Perhaps this question will not be considered appropriate for MO - so be it. But hear me out before you dismiss it as completely elementary.

As the question suggests, I would like to know when $\sin(p\pi/q)$ can be expressed in radicals (in the way that $\sin(\pi/4) = \sqrt{2}/2$ and $\sin(\pi/3) = \sqrt{3}/2$ can). Let $\alpha = \sin(x)$, and consider the field extension $\mathbb{Q}[\alpha]$. Using $(\cos(x) + i\sin(x))^k = \cos(kx) + i \sin(kx)$ together with the binomial formula and the Pythagorean identity relating sine and cosine, we can see that $\sin(kx)$ lies in a solvable extension of $\mathbb{Q}[\alpha]$. Thus $\sin(p\pi/q )$ is expressible in radicals if $\sin(\pi/q)$ is.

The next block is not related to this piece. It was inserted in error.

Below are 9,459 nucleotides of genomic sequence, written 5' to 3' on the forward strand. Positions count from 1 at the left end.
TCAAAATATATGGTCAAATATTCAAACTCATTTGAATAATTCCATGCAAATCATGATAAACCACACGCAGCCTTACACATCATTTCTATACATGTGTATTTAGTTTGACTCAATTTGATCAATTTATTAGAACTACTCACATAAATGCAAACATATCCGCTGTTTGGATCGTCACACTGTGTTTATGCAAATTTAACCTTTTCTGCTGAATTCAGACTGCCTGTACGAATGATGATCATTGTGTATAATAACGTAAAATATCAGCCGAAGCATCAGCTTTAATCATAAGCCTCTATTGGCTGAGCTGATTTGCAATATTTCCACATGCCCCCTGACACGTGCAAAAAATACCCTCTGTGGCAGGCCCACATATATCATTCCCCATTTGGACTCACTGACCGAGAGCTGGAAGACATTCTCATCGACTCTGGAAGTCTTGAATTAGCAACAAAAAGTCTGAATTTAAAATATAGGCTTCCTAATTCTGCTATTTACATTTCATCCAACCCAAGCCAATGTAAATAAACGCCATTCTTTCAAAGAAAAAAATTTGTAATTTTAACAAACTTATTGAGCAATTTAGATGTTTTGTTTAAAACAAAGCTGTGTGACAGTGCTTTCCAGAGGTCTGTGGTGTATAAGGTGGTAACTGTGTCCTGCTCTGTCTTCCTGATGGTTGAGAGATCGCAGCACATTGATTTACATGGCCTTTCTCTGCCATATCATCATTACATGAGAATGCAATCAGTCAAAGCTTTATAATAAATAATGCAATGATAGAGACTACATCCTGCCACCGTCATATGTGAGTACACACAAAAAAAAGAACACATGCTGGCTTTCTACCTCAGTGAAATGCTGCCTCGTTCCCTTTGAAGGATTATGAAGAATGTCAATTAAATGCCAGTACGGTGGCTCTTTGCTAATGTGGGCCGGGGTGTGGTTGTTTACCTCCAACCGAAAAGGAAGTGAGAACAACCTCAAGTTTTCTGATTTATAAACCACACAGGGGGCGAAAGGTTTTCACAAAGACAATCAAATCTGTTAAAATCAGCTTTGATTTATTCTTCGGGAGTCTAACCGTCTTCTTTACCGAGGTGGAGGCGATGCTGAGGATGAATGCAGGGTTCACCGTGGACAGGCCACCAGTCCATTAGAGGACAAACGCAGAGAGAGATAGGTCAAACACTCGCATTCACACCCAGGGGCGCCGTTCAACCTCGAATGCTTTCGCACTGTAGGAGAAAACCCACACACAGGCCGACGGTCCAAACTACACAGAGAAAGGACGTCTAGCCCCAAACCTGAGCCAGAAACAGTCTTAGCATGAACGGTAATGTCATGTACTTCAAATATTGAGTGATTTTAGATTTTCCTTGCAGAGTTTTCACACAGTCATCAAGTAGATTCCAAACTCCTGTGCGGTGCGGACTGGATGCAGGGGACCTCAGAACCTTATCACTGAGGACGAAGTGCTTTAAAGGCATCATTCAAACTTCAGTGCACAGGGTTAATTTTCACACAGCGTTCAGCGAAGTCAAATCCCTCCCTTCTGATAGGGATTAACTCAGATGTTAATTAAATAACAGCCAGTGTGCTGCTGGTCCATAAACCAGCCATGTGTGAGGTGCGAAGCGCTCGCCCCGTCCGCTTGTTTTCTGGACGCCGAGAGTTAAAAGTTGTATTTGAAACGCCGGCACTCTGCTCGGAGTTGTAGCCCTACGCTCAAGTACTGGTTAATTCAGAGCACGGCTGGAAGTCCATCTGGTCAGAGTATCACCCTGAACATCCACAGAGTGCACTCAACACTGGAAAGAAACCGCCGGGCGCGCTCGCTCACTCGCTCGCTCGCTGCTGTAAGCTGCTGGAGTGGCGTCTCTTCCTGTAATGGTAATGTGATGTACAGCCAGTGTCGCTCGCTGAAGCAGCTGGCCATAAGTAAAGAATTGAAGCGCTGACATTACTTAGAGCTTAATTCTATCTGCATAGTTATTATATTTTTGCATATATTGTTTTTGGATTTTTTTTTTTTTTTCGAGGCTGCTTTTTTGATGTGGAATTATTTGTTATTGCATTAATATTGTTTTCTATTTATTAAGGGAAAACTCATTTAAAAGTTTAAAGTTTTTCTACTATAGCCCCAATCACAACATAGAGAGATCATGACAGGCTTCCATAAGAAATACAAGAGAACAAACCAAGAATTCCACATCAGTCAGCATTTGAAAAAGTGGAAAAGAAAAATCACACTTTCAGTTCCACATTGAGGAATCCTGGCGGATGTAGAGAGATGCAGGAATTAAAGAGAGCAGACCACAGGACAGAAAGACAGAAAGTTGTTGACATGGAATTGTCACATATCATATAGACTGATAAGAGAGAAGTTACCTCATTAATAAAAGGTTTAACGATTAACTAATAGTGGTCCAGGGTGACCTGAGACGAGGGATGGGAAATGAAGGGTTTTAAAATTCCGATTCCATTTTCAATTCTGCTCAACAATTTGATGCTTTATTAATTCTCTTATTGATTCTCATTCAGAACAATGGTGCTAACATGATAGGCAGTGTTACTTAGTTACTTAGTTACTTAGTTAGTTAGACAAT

To handle $\sin(\pi/q)$, we start by using the same trick (which most people also learn in an elementary trig class). Write $-1 = (\cos(\pi/q) + i\sin(\pi/q))^q$, use the binomial theorem to expand, compare imaginary parts, and express the right-hand-side in terms of sine using the Pythagorean identity. This gives an explicit equation for any $q$ one of whose solutions is $\sin(\pi/q)$. This equation is not a polynomial in $\sin(\pi/q)$ since it involves terms of the form $\sqrt{1 - \sin^2(\pi/q)}$, but it is enough to prove that $\sin(\pi/q)$ is algebraic.

So I am curious about the number theoretic properties of this equation. What can be said about the Galois group of its "splitting field" over $\mathbb{Q}$? Can we at least determine when it is solvable? Note that if the prime factors of $q$ are $p_1, \ldots p_k$ and we can express each $\sin(\pi/p_j)$ in radicals, then the same is true for $\sin(\pi/q)$. So it suffices to consider the case where $q$ is prime. That's about all the progress I have made.